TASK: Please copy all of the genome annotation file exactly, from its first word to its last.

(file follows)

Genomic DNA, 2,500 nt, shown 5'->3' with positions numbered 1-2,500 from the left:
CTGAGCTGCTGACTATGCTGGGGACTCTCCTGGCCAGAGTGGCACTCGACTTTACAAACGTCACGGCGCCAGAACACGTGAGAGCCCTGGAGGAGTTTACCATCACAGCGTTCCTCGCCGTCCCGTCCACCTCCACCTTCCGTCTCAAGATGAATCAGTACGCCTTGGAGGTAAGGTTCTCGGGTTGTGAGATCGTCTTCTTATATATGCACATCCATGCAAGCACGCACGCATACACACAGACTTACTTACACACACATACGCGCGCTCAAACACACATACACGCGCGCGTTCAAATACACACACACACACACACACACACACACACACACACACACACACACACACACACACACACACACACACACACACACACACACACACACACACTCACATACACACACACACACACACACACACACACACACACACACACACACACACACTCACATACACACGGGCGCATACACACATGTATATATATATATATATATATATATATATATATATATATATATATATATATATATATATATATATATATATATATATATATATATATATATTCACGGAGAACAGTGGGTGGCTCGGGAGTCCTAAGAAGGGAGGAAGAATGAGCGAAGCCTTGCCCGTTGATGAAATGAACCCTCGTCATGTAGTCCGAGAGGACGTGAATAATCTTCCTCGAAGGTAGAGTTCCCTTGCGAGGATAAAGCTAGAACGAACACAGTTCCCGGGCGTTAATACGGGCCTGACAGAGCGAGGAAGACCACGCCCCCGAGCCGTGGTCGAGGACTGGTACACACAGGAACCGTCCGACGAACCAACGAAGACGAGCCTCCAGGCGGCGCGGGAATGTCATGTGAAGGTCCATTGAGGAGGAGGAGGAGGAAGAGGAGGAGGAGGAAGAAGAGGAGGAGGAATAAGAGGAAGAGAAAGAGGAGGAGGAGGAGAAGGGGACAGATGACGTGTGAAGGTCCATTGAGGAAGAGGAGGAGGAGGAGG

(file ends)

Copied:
Genomic DNA, 2,500 nt, shown 5'->3' with positions numbered 1-2,500 from the left:
CTGAGCTGCTGACTATGCTGGGGACTCTCCTGGCCAGAGTGGCACTCGACTTTACAAACGTCACGGCGCCAGAACACGTGAGAGCCCTGGAGGAGTTTACCATCACAGCGTTCCTCGCCGTCCCGTCCACCTCCACCTTCCGTCTCAAGATGAATCAGTACGCCTTGGAGGTAAGGTTCTCGGGTTGTGAGATCGTCTTCTTATATATGCACATCCATGCAAGCACGCACGCATACACACAGACTTACTTACACACACATACGCGCGCTCAAACACACATACACGCGCGCGTTCAAATACACACACACACACACACACACACACACACACACACACACACACACACACACACACACACACACACACACACACACACACACACACACACACTCACATACACACACACACACACACACACACACACACACACACACACACACACACACTCACATACACACGGGCGCATACACACATGTATATATATATATATATATATATATATATATATATATATATATATATATATATATATATATATATATATATATATATATATATATATATATTCACGGAGAACAGTGGGTGGCTCGGGAGTCCTAAGAAGGGAGGAAGAATGAGCGAAGCCTTGCCCGTTGATGAAATGAACCCTCGTCATGTAGTCCGAGAGGACGTGAATAATCTTCCTCGAAGGTAGAGTTCCCTTGCGAGGATAAAGCTAGAACGAACACAGTTCCCGGGCGTTAATACGGGCCTGACAGAGCGAGGAAGACCACGCCCCCGAGCCGTGGTCGAGGACTGGTACACACAGGAACCGTCCGACGAACCAACGAAGACGAGCCTCCAGGCGGCGCGGGAATGTCATGTGAAGGTCCATTGAGGAGGAGGAGGAGGAAGAGGAGGAGGAGGAAGAAGAGGAGGAGGAATAAGAGGAAGAGAAAGAGGAGGAGGAGGAGAAGGGGACAGATGACGTGTGAAGGTCCATTGAGGAAGAGGAGGAGGAGGAGG